Three men have been fined £600 each in the Magistrate's Court for catching undersized lobsters, as well ormers outside of season.
Joao Paolo Martins, Paolo Antonio Nascimento Andrade and Claudio Antonio Nascimento Andrade, all pleaded guilty to the two charges.
Appearing before Magistrate Peter Harris yesterday, the three men were charged with having retained seven lobsters of a smaller size than prescribed in law, and possessing 18 ormers outside of the restricted time.
St. Brelade Centenier Amanda Wright said that Fisheries officers had seen the three men leave the rocky area of the shore, and go up La Pulente slipway to two cars in the early evening of 20 September last year.
When they were approached by the officers, the men told them that they had been low water fishing, and showed officers their catch, which was in a sports bag.
Pictured: The three men appeared in court appeared before Magistrate Peter Harris.
Officers immediately saw that there were “obviously undersized” lobsters in the bag, which the men said that they had not measured.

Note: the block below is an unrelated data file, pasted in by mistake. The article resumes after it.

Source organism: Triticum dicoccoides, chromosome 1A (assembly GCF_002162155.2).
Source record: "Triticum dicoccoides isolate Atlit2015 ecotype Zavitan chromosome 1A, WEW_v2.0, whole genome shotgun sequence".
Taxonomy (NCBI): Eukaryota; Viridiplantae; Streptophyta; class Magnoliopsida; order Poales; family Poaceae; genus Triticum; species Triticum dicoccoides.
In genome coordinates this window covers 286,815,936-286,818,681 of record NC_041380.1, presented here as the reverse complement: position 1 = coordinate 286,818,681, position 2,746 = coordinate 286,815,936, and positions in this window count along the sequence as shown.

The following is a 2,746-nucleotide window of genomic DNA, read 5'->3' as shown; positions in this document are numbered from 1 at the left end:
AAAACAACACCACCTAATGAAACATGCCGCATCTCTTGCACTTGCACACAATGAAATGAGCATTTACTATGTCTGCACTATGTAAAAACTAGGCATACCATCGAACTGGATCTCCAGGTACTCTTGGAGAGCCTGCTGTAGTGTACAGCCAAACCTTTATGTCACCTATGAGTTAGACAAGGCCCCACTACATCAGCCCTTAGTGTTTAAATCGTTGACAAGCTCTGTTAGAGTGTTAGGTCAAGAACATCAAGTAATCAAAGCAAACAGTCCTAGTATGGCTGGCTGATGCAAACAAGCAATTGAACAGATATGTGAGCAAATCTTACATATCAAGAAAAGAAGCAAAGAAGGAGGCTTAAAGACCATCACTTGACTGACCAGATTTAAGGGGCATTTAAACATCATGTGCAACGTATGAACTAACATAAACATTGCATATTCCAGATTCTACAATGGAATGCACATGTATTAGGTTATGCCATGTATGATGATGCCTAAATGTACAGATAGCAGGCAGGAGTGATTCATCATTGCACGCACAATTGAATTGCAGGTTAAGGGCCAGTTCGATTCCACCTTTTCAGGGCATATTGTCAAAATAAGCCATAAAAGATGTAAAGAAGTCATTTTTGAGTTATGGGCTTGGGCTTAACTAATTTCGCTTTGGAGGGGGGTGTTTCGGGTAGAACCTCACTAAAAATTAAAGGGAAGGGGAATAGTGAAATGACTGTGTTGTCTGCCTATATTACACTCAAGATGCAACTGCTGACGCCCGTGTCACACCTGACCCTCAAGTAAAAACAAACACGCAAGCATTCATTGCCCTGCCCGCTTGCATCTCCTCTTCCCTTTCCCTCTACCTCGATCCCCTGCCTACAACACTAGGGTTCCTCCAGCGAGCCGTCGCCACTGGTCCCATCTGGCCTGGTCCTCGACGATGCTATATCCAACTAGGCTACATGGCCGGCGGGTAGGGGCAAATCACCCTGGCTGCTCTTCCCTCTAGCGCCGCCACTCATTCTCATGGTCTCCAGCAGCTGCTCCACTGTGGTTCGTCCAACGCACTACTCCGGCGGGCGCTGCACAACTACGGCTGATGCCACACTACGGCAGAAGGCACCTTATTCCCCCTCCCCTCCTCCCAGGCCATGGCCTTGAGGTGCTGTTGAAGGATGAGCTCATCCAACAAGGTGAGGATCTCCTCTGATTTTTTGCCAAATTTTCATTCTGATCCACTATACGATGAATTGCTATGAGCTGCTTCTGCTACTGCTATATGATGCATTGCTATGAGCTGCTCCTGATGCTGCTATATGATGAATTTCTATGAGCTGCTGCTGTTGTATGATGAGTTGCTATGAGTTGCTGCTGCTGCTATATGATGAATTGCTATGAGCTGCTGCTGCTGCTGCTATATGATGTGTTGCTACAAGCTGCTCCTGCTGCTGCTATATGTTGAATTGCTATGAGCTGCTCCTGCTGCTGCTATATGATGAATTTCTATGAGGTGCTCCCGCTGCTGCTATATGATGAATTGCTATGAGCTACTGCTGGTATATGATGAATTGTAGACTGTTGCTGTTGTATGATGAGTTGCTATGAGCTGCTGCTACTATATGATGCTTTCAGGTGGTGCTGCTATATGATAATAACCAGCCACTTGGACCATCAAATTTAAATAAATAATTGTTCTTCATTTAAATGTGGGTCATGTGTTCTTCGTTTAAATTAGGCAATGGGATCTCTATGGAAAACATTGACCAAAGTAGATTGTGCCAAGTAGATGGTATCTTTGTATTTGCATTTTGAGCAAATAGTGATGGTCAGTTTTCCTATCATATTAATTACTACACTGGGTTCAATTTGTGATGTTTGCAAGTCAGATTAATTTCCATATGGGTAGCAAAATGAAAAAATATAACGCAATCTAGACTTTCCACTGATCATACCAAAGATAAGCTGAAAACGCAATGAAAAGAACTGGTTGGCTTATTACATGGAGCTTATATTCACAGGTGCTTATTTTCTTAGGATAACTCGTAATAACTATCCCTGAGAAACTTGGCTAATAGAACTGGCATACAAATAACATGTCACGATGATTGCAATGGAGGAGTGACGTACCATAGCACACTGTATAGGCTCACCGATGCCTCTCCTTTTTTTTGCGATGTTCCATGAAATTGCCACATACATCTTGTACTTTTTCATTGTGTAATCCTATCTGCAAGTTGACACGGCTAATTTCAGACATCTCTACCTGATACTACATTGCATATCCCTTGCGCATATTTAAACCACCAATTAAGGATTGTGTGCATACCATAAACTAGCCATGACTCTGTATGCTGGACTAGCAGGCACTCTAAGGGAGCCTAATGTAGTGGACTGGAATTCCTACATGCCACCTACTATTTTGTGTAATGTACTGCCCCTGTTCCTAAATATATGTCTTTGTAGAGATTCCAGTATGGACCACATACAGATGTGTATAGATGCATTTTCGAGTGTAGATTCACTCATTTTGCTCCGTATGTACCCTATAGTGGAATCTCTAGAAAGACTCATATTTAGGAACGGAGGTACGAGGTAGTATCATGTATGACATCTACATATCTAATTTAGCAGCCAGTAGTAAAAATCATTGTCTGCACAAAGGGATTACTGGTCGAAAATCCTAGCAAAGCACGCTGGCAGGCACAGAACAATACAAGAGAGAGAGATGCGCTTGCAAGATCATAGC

The trio advised officers they had thought the correct measurement of a lobster was from the front of the shell to the tail – if this had been the case, the sizes would have been fine.
However, rules say that lobster sizes are measured from behind the eye socket to the first joint of where the tail joins the body.
The men also had 18 ormers, which are only allowed to be fished from 1 October to 30 April.
Upon returning the group's catches to the water, the Centenier noted that “one lobster had died before being returned and the Fisheries Officers feared that the damaged ormers wouldn’t survive.”
All three men told the Magistrate yesterday that they did not know they had done anything wrong before being told so by the Officers, as evidenced by the fact that all three had stayed on the slipway.
Centenier Wright said that the men had “given their full co-operation throughout”, from talking with the Fisheries Officers at La Pulente, through to the Parish Hall - something which the Magistrate also acknowledged.
Concluding, Magistrate Harris emphasised that the need for fishing regulations is about “conserving fishing stocks - that is something that has been very much in the news recently, albeit with commercial fishermen.”
Pictured: The Magistrate explained that regulations were there to ensure the island's fish stocks were looked after.
He added: “You must check the regulations before you go, which would include taking measuring equipment with you.”
The three men were fined £300 each for both charges, with total fines of £600 each.
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